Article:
Wednesday, March 14, 2018

The Time I Visited a Moonie Commune

San Francisco, March 1977. I had just finished my first business trip to the USA, and was now spending a few days walking around San Francisco. I loved the place to the point that I had changed a flight so I could stay an extra two days.

At Fisherman's Wharf I chatted with a couple. They were about my age, and extremely pleasant.

I quickly figured out they were Moonies,. Their cult was notorious for brainwashing young people, estranging them from their families, then marrying them off in mass weddings

I had read about Divine Deception a Moonie principle that justifies lying to serve the greater purpose. I had fun saying things that I knew would be counter to their beliefs, and only getting smiles and affirmations in return.

Eventually, one said: "Hey, would you like to come to our commune?"

How could I refuse? I was 26 and invincible.

We hopped on a bus and got off about 10 blocks later. I'd like to say we were in Haight Ashbury, with it's elegant homes, but I cannot be sure. I noticed a crowd standing outside a large house that turned out to be the commune. They clearly intended to stay outside.

As I made my way through the crowd towards the front door, a man said "don't go in there." Another promised, "you won't come out the same."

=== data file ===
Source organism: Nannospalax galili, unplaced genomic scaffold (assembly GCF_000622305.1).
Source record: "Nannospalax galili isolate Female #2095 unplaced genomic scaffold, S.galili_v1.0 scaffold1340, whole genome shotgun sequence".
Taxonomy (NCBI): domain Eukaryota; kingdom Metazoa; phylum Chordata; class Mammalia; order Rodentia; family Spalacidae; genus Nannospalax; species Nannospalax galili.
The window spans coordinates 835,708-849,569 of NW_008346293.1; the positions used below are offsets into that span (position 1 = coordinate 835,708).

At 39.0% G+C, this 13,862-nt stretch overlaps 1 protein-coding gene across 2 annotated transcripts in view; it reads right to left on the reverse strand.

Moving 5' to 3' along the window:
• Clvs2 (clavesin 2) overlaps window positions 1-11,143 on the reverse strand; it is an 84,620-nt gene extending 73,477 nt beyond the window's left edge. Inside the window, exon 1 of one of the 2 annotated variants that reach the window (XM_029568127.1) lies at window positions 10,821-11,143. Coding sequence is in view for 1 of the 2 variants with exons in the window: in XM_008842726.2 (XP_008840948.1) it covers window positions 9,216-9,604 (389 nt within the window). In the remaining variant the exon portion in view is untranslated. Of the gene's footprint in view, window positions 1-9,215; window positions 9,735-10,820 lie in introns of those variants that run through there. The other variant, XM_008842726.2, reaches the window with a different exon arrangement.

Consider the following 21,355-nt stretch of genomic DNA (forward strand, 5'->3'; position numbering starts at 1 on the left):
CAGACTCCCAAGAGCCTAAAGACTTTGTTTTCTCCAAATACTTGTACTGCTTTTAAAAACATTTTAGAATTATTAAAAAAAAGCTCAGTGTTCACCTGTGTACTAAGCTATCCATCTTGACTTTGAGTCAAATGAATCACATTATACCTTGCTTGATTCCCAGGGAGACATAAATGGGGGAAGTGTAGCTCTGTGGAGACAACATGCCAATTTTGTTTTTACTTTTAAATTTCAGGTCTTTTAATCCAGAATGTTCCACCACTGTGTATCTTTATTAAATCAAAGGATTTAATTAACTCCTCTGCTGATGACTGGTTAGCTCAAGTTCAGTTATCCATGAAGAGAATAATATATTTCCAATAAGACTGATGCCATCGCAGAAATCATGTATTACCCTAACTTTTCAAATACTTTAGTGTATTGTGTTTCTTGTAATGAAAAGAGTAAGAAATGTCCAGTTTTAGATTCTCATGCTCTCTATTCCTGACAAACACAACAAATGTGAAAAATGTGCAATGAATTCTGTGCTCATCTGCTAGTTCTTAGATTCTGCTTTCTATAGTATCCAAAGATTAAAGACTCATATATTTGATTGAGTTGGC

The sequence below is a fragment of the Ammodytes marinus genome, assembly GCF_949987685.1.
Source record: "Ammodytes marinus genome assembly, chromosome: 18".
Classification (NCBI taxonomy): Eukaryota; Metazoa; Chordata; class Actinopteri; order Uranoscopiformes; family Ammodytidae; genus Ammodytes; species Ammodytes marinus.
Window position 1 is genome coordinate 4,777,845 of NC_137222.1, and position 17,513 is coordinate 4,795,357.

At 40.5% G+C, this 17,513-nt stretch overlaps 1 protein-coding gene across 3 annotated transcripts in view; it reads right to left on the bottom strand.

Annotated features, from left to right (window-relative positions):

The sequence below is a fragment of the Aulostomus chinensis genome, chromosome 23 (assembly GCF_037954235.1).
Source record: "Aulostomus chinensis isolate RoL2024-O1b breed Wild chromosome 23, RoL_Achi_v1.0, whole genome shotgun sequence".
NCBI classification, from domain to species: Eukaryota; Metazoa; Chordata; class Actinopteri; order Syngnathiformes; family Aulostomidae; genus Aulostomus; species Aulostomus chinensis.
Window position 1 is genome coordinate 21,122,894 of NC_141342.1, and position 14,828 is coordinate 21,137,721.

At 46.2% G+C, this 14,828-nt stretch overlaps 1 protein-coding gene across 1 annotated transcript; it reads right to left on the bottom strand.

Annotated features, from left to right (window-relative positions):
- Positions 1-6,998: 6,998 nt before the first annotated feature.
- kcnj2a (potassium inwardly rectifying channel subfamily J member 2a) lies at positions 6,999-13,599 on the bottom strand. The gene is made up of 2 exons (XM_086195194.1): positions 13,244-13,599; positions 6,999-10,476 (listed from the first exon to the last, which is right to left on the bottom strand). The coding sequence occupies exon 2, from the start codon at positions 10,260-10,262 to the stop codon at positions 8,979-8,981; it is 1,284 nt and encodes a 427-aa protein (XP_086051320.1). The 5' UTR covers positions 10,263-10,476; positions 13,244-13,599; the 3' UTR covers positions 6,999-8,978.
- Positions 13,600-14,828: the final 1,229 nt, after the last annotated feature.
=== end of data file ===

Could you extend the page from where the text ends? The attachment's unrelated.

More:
I just had to go in.

Inside, there were twenty or thirty young people: commune members and lost souls collected that day. The place was well-appointed; funding did not appear to be an issue.

I took a photo of my two new friends.
"C'mon, stay for dinner," they implored.

After dinner, I decided it was time to leave, but my new friends encouraged me to stay because they were about to show slides of the commune's fabulous farm outside San Francisco.

The projected images showed a bucolic, happy place. Young people lay on the grass in a big, contented circle, their feet all pointed to the center. "Mega-footsie"' I thought.

As the lights came back up, I decided it was time to leave.

"But you must stay, and come to our farm tomorrow," they implored.

I told them I had a flight to catch, and that I was leaving. I clearly showed determination, as they didn't block my path to the door.

Next day I flew from San Francisco to Los Angeles, then on to London Heathrow. This was my first flight on a wide-body, two-aisle plane (a DC-10).
March 1977, McDonnell Douglas DC-10, LAX/LHR. View from my seat.
It was Air New Zealand equipment that had come from Auckland, and, oddly, it was operated by a British Airways crew.

I got to watch movies (Super 8 film), have dinner and breakfast, and listen to several channels of music on one-hour repeat loops. The old lady next to me was suitably charming, and one of the flight attendants told me he'd had the honor to serve an investigator of a recent plane crash. "They used dental records to identify the victims," he confided.

There was no way I would have missed that flight.
March 2018, Boeing 757, MSP/FLL I still like to take photos on planes.
Note: I took the three Kodachromes, March 1977. I recently threw out my last 35mm color slide after scanning the images I wanted to keep.

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